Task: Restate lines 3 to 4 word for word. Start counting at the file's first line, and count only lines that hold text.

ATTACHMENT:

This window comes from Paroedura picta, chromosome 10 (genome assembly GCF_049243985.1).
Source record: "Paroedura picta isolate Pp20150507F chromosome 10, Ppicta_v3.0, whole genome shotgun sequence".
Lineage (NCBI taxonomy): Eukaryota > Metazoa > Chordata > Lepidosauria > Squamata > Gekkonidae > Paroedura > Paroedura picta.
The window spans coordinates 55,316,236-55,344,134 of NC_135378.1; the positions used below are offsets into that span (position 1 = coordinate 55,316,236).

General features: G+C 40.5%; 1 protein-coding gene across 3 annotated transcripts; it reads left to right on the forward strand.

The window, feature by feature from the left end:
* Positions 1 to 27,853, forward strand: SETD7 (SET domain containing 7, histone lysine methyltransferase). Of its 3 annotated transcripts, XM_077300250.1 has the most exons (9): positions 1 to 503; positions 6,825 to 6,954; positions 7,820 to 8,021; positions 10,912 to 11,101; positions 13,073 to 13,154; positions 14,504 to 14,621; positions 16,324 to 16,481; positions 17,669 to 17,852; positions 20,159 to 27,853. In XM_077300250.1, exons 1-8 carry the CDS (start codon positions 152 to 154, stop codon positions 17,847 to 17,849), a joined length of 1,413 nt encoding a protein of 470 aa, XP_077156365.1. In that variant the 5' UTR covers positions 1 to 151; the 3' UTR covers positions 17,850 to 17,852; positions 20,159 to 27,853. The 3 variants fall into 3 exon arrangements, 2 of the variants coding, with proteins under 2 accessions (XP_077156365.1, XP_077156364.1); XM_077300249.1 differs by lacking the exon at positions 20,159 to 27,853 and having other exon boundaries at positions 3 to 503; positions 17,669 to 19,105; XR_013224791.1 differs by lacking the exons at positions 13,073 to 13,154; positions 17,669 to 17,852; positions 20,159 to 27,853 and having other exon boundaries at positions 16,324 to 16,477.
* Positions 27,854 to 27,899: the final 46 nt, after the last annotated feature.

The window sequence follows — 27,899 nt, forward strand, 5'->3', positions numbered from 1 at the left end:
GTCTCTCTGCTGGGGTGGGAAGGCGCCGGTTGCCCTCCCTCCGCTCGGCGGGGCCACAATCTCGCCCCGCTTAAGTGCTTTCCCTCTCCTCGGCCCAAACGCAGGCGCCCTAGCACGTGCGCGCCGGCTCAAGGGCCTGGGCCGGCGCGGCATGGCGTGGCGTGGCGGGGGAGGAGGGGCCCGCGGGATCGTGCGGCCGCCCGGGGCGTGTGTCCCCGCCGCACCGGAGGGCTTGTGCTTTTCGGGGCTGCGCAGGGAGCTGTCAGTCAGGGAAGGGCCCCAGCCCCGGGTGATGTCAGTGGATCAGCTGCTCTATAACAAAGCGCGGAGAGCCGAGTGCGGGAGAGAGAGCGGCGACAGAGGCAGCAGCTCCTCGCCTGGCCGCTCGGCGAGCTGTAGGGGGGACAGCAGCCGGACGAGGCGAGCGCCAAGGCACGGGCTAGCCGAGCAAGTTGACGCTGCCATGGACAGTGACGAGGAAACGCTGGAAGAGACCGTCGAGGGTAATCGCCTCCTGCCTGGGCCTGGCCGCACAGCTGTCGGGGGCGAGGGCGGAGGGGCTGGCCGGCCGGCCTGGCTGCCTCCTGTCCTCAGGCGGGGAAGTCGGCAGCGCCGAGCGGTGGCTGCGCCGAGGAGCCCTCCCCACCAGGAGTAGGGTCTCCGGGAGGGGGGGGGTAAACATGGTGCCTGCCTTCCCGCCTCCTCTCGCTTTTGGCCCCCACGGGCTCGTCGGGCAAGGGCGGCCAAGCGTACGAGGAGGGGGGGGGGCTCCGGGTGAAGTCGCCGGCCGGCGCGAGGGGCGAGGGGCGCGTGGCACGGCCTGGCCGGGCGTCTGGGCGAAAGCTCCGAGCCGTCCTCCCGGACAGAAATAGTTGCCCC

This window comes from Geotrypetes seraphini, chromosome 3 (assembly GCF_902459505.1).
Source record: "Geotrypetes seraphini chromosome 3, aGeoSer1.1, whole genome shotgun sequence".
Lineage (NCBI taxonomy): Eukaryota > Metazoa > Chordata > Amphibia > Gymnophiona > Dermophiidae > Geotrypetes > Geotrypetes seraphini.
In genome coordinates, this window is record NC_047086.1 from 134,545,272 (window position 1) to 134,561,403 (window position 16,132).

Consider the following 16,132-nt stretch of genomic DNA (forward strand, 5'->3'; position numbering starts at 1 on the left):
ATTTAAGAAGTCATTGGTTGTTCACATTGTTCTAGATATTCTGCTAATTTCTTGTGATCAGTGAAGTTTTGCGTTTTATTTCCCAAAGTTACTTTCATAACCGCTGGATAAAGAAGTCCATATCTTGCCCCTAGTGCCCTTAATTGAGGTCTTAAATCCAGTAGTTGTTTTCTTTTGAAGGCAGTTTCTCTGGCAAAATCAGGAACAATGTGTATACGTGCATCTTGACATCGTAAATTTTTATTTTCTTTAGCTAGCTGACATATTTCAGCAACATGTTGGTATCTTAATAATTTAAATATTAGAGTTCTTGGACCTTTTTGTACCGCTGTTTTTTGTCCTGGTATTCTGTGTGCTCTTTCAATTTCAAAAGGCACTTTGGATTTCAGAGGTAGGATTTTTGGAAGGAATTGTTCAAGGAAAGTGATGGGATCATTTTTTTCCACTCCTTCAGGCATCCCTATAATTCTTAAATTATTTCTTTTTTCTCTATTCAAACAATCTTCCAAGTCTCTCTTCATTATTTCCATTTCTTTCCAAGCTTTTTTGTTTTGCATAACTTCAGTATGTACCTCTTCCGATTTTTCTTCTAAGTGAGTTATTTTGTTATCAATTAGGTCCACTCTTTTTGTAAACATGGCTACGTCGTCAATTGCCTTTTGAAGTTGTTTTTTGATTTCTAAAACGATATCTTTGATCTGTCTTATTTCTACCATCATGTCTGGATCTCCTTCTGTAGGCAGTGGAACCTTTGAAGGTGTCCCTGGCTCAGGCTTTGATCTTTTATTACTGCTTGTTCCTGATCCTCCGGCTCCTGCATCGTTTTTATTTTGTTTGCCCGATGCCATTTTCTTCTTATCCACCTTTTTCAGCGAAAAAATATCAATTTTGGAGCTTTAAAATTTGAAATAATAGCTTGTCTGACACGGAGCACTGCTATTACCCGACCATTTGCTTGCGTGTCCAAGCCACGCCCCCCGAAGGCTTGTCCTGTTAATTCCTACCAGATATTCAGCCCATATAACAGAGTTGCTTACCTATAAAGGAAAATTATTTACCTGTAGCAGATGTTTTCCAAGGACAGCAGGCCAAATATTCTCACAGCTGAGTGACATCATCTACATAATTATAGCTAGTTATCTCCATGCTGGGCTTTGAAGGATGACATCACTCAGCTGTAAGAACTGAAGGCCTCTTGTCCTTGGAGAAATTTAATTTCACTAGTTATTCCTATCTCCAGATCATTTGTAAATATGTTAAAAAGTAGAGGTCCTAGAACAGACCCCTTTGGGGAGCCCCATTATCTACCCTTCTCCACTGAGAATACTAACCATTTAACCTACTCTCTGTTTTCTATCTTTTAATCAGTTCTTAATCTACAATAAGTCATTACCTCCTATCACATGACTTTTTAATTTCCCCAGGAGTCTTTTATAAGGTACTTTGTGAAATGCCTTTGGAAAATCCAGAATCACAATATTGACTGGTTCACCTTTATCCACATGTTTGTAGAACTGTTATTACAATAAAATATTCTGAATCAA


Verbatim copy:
Lineage (NCBI taxonomy): Eukaryota > Metazoa > Chordata > Lepidosauria > Squamata > Gekkonidae > Paroedura > Paroedura picta.
The window spans coordinates 55,316,236-55,344,134 of NC_135378.1; the positions used below are offsets into that span (position 1 = coordinate 55,316,236).